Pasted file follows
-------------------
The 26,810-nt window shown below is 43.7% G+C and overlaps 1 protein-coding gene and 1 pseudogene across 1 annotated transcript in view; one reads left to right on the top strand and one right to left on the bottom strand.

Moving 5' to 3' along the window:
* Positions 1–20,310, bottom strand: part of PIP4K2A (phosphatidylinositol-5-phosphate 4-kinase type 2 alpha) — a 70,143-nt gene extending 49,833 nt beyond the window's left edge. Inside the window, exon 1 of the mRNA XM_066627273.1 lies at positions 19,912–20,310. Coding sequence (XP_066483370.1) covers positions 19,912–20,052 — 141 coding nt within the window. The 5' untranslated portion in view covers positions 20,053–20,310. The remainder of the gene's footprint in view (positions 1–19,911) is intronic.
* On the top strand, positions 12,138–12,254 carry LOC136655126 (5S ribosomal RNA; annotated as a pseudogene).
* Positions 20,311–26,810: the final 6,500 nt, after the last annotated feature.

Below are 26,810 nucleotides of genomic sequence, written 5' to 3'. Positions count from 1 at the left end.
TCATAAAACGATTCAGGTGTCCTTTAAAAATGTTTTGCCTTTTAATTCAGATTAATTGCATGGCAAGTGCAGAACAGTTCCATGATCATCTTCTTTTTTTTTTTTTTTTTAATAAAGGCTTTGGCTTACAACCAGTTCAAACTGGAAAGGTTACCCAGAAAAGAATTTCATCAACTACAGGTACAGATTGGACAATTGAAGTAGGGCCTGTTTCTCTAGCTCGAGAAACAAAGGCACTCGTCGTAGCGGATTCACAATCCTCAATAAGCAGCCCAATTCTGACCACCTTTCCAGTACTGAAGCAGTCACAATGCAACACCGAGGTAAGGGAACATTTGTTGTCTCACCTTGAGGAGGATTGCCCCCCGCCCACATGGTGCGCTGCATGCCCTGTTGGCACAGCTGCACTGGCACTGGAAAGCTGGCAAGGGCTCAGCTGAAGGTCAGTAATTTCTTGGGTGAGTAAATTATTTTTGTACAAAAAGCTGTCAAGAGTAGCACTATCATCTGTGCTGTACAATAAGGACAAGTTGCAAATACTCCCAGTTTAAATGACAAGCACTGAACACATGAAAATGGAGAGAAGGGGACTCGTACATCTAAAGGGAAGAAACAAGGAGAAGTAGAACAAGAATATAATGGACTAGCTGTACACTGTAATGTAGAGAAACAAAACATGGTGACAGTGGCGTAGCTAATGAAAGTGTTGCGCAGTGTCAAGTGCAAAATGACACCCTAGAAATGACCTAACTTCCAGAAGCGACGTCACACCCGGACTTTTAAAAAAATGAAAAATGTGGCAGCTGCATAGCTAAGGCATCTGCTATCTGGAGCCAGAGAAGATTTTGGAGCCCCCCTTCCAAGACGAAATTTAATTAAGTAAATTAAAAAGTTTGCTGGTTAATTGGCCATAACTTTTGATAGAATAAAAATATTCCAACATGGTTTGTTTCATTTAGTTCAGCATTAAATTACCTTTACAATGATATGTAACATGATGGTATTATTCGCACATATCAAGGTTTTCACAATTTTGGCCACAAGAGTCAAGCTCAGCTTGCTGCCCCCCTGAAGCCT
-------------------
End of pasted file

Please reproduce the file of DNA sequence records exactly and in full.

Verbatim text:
The 26,810-nt window shown below is 43.7% G+C and overlaps 1 protein-coding gene and 1 pseudogene across 1 annotated transcript in view; one reads left to right on the top strand and one right to left on the bottom strand.

Moving 5' to 3' along the window:
* Positions 1–20,310, bottom strand: part of PIP4K2A (phosphatidylinositol-5-phosphate 4-kinase type 2 alpha) — a 70,143-nt gene extending 49,833 nt beyond the window's left edge. Inside the window, exon 1 of the mRNA XM_066627273.1 lies at positions 19,912–20,310. Coding sequence (XP_066483370.1) covers positions 19,912–20,052 — 141 coding nt within the window. The 5' untranslated portion in view covers positions 20,053–20,310. The remainder of the gene's footprint in view (positions 1–19,911) is intronic.
* On the top strand, positions 12,138–12,254 carry LOC136655126 (5S ribosomal RNA; annotated as a pseudogene).
* Positions 20,311–26,810: the final 6,500 nt, after the last annotated feature.

Below are 26,810 nucleotides of genomic sequence, written 5' to 3'. Positions count from 1 at the left end.
TCATAAAACGATTCAGGTGTCCTTTAAAAATGTTTTGCCTTTTAATTCAGATTAATTGCATGGCAAGTGCAGAACAGTTCCATGATCATCTTCTTTTTTTTTTTTTTTTTAATAAAGGCTTTGGCTTACAACCAGTTCAAACTGGAAAGGTTACCCAGAAAAGAATTTCATCAACTACAGGTACAGATTGGACAATTGAAGTAGGGCCTGTTTCTCTAGCTCGAGAAACAAAGGCACTCGTCGTAGCGGATTCACAATCCTCAATAAGCAGCCCAATTCTGACCACCTTTCCAGTACTGAAGCAGTCACAATGCAACACCGAGGTAAGGGAACATTTGTTGTCTCACCTTGAGGAGGATTGCCCCCCGCCCACATGGTGCGCTGCATGCCCTGTTGGCACAGCTGCACTGGCACTGGAAAGCTGGCAAGGGCTCAGCTGAAGGTCAGTAATTTCTTGGGTGAGTAAATTATTTTTGTACAAAAAGCTGTCAAGAGTAGCACTATCATCTGTGCTGTACAATAAGGACAAGTTGCAAATACTCCCAGTTTAAATGACAAGCACTGAACACATGAAAATGGAGAGAAGGGGACTCGTACATCTAAAGGGAAGAAACAAGGAGAAGTAGAACAAGAATATAATGGACTAGCTGTACACTGTAATGTAGAGAAACAAAACATGGTGACAGTGGCGTAGCTAATGAAAGTGTTGCGCAGTGTCAAGTGCAAAATGACACCCTAGAAATGACCTAACTTCCAGAAGCGACGTCACACCCGGACTTTTAAAAAAATGAAAAATGTGGCAGCTGCATAGCTAAGGCATCTGCTATCTGGAGCCAGAGAAGATTTTGGAGCCCCCCTTCCAAGACGAAATTTAATTAAGTAAATTAAAAAGTTTGCTGGTTAATTGGCCATAACTTTTGATAGAATAAAAATATTCCAACATGGTTTGTTTCATTTAGTTCAGCATTAAATTACCTTTACAATGATATGTAACATGATGGTATTATTCGCACATATCAAGGTTTTCACAATTTTGGCCACAAGAGTCAAGCTCAGCTTGCTGCCCCCCTGAAGCCT